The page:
Bearcats Baseball Team Promises to “Start Trying” Two Years After New Stadium Is Built
BINGHAMTON, NY — Two years ago, students and faculty were astonished to learn that Binghamton University had received a 60 million dollar grant to build a large, state-of-the-art baseball stadium. Students and faculty were equally shocked upon finding out that Binghamton University has a baseball team. Students and staff were sure that the egregious amount of money being thrown at this issue would certainly help the Bearcats to score some runs, bringing pride to the University. Dining hall faculty at Binghamton University had emphatically put their support behind the baseball team’s large cash influx, with one going so far as to comment: “If that sixty-million dollars — which could’ve went towards increasing my wages — was instead funneled into a new stadium so that our Bearcats could finally win a game, then so be it. Go Bearcats!”
Excitement reached a fever pitch on April 29th, 2022, as countless Bearcats fans flocked to the newly constructed Baseball Stadium Complex to celebrate its debut. “I just really, really wanted to name something after myself,” said anonymous donor Reginald Baseball at the grand opening of the new stadium.
Four months or so have passed since then, and the Binghamton Bearcats have not yet been able to turn their luck around, leaving fans of the baseball team discouraged. In an interview after facing yet another humiliating loss, one Bearcats fan had this to say: “We didn’t give them sixty-million dollars so that they can keep losing matches for us… On second thought, maybe they did. Is there an app I can use to bet on college baseball teams?”
Furthermore, students and faculty attending games at the Complex have reported a mysterious widespread phenomenon. Most are unable to remember the games themselves, but rather can only experience a strange mixture of embarrassment, anger, and dejection when attempting to recall them. We decided to ask a group of Freshmen baseball enthusiasts in May if they could tell us one thing that had happened during the second half of the third inning following a matchup against the Stony Brook Seawolves. This query was initially met by silence, until one of the Freshmen reluctantly decided to give their input: “It’s like there’s an hour of my life that went missing. I can’t tell you what happened during the game, or even if there was a game, but all I can tell you is this: It was bad.”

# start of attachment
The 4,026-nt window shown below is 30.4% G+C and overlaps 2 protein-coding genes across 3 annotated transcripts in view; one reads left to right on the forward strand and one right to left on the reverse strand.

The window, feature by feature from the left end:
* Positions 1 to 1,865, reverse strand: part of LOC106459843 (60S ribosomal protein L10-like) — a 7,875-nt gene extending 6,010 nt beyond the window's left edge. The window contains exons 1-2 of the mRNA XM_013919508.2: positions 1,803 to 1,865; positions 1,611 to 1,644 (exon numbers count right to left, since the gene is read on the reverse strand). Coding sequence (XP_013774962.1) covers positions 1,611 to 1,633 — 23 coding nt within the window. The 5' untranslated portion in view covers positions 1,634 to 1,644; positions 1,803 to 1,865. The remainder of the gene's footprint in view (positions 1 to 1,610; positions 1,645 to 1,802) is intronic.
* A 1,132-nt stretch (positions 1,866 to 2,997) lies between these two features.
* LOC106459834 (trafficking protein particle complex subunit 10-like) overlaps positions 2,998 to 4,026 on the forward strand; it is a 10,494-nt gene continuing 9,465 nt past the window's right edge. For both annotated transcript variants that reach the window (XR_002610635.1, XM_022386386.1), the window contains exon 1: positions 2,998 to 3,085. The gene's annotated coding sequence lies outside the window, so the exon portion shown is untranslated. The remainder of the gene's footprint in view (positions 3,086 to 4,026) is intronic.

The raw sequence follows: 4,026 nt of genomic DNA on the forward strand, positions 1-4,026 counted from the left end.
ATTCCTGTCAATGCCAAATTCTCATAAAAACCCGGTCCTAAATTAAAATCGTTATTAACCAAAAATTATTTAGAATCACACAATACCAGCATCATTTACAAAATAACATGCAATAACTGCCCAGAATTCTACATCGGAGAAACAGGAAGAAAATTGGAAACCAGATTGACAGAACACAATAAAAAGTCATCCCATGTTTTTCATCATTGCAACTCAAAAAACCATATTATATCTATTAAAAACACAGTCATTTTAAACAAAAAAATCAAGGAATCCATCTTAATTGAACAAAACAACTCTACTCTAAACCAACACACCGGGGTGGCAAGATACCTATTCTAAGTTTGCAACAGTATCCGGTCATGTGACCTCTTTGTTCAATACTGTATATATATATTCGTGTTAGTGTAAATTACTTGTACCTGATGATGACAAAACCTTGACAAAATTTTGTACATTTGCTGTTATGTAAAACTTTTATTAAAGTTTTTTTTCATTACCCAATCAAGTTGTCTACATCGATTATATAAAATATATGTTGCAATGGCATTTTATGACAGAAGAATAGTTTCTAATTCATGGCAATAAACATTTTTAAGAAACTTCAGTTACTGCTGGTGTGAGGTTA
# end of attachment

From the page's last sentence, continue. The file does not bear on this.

The employee responsible for portraying the school mascot — Baxter Bearcat — was also reportedly disappointed in the school’s decision to allocate these funds toward the new stadium, wishing instead that they could’ve been granted some alternative mascot costumes to wear, lamenting that the suit they currently wear, “smells like sweat,” and that the suit is comprised of “more than just my sweat — like, everyone’s sweat. We’re looking towards at least twenty, thirty years of build-up. I mean, I carry that costume-smell with me wherever I go now. Deodorant doesn’t even work on me, anymore. At most, deodorant only, like, neutralizes the odor.”
All of this pressure from the Bearcats’ support base has left the school’s Division I Baseball team wondering if they should “start trying.” Drastic measures are currently being taken as well to hopefully boost the success of the baseball team, as relief pitcher, Hugh Janus, resolves to incorporate more sunflower seeds and Big League Chew into his diet. Janus is also planning to wear his jersey to lectures and to frat parties with hopes of impressing sorority girls, and is urging his teammates to join him in these efforts. Coach Tim Sinicki is reportedly even going as far as to discontinue the team’s procedure of recording baseball practices over Zoom, leaving team members with no choice but to attend practices in person. “My players keep leaving their cameras off. I can’t tell whether or not they’re doing their stretches at all,” sighed Sinicki in a post-game interview. “For all I know, my players might not even be taking notes. And their away game is due in three days!”
Ultimately, time will tell whether the completion of the Baseball Stadium Complex can increase university-wide interest in the baseball team, as many students continue to work up the gumption to walk all the way there from their dorms.